Background: A substantial number of HSV-2 seropositive individuals lack a history of clinically recognized genital herpes. These individuals can transmit disease during periods of asymptomatic viral shedding. The frequency of asymptomatic shedding and the efficacy of antiviral therapy in reducing shedding has not been assessed in this population.
Objective: To compare the effect of valacyclovir 1 g once daily for 60 days versus placebo on asymptomatic viral shedding in immunocompetent, HSV-2 seropositive subjects without a history of symptomatic genital herpes infection.
Study Design: Seventy-three subjects were randomized to receive valacyclovir 1 g daily or placebo for 60 days each in a 2-way crossover design. A daily swab of the genital area was self-collected for HSV-2 detection by polymerase chain reaction.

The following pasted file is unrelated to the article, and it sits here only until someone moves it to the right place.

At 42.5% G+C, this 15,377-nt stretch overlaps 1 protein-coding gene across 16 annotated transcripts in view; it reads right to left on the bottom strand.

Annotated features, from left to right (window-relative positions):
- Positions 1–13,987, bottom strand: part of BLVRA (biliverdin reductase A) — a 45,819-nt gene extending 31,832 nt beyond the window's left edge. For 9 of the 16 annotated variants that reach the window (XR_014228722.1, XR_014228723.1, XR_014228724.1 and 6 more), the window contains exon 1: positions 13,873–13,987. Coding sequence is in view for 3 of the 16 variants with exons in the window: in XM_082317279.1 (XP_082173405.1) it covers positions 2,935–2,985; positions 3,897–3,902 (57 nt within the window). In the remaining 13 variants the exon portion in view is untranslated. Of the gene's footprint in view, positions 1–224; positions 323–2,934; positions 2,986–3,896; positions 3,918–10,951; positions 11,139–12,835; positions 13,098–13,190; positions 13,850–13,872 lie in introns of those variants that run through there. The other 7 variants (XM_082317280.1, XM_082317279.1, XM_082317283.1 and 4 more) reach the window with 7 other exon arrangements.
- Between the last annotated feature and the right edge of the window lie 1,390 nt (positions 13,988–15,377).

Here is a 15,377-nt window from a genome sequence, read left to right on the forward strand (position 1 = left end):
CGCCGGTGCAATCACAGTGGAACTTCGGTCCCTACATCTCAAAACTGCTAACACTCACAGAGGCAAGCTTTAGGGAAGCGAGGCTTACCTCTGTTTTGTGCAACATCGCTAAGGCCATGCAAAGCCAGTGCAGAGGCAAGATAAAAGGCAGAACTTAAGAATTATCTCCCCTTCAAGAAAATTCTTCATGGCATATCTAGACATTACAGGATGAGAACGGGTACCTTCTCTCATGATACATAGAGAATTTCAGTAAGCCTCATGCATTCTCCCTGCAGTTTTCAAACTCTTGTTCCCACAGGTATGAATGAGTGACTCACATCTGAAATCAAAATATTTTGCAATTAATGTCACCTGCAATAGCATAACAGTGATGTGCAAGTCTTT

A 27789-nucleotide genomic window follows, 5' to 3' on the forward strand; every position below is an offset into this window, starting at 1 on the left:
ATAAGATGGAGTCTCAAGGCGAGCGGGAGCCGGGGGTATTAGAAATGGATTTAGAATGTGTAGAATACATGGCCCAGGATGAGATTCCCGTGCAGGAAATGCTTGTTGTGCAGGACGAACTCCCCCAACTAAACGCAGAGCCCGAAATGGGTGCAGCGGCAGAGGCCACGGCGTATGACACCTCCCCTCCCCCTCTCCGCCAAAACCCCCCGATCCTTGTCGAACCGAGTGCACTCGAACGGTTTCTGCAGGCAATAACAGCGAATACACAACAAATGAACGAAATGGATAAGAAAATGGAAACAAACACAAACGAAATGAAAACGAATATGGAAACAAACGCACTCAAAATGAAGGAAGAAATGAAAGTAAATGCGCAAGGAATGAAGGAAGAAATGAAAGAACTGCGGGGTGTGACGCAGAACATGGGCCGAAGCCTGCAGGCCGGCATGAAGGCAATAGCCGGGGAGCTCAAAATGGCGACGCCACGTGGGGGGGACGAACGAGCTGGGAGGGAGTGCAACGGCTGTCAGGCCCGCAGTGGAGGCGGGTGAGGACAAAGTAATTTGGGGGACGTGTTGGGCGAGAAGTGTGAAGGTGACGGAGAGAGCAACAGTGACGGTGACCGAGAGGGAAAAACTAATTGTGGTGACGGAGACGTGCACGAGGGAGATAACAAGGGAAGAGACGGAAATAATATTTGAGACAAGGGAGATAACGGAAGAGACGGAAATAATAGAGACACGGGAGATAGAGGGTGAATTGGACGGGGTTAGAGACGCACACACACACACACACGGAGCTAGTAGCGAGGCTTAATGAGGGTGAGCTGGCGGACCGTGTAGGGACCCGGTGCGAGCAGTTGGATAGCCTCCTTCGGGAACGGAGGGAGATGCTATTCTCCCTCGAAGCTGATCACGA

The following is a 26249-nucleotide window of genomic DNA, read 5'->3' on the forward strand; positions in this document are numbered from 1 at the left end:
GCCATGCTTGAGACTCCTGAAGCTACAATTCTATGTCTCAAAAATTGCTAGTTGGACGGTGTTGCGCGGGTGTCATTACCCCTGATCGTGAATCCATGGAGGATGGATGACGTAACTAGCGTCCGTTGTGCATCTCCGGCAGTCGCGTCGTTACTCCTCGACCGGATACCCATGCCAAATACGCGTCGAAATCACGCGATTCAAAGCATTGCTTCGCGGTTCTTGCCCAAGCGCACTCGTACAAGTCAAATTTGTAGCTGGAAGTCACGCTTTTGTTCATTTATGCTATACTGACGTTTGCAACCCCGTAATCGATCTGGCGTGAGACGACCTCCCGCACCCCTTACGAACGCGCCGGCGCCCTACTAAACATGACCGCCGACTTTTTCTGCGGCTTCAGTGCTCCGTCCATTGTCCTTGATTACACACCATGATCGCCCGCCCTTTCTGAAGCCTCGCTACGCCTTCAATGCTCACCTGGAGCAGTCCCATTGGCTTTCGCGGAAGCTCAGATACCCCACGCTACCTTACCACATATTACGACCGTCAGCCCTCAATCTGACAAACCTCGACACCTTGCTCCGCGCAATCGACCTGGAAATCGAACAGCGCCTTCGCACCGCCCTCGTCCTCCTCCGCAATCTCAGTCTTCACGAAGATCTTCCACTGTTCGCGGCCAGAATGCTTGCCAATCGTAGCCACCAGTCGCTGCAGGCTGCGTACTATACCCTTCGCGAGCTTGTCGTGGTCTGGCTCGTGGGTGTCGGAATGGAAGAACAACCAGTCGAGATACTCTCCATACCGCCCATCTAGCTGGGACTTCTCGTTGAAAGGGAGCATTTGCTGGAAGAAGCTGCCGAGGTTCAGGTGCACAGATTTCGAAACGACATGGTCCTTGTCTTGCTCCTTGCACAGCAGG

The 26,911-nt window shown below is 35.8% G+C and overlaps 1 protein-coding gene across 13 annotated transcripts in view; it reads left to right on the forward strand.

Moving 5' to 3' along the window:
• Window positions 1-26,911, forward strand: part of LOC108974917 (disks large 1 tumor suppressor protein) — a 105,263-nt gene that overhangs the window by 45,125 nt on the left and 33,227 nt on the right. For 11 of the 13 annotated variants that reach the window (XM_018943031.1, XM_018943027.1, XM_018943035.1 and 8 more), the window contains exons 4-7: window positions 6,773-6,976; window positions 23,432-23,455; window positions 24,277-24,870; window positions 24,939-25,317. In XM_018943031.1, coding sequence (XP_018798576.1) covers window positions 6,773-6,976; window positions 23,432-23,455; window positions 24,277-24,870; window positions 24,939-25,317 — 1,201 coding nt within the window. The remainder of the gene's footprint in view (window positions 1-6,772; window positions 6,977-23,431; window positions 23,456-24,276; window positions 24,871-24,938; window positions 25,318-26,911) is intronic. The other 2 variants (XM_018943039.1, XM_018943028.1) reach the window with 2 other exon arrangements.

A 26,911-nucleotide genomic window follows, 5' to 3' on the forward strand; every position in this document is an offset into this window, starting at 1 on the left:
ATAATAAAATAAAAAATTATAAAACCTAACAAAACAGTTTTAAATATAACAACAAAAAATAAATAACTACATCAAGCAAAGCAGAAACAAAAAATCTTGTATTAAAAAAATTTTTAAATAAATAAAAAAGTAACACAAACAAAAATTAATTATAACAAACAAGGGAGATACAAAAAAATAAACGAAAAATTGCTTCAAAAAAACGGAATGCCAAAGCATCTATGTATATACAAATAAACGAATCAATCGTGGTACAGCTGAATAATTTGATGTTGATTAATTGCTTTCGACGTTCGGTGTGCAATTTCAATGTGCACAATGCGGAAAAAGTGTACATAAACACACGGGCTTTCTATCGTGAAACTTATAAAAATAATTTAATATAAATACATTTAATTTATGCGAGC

Results: Fifty-six subjects with at least 1 polymerase chain reaction measurement in both treatment periods comprised the primary efficacy population. Valacyclovir significantly reduced shedding during subclinical days compared to placebo [mean, 1.5% vs. 5.1% of subclinical days (P <0.001), a 71% reduction]. Eighty-four percent of subjects had no shedding while receiving valacyclovir versus 54% of subjects on placebo (P <0.001). Eighty-eight percent of patients receiving valacyclovir had no recognized signs or symptoms versus 77% for placebo (P = 0.033). Valacyclovir was not associated with any safety risk compared with placebo.
Conclusions: In this study, asymptomatic viral shedding occurred in a substantial number of HSV-2 seropositive subjects without a history of genital herpes. Valacyclovir 1 g daily significantly reduced asymptomatic shedding compared with placebo in this population.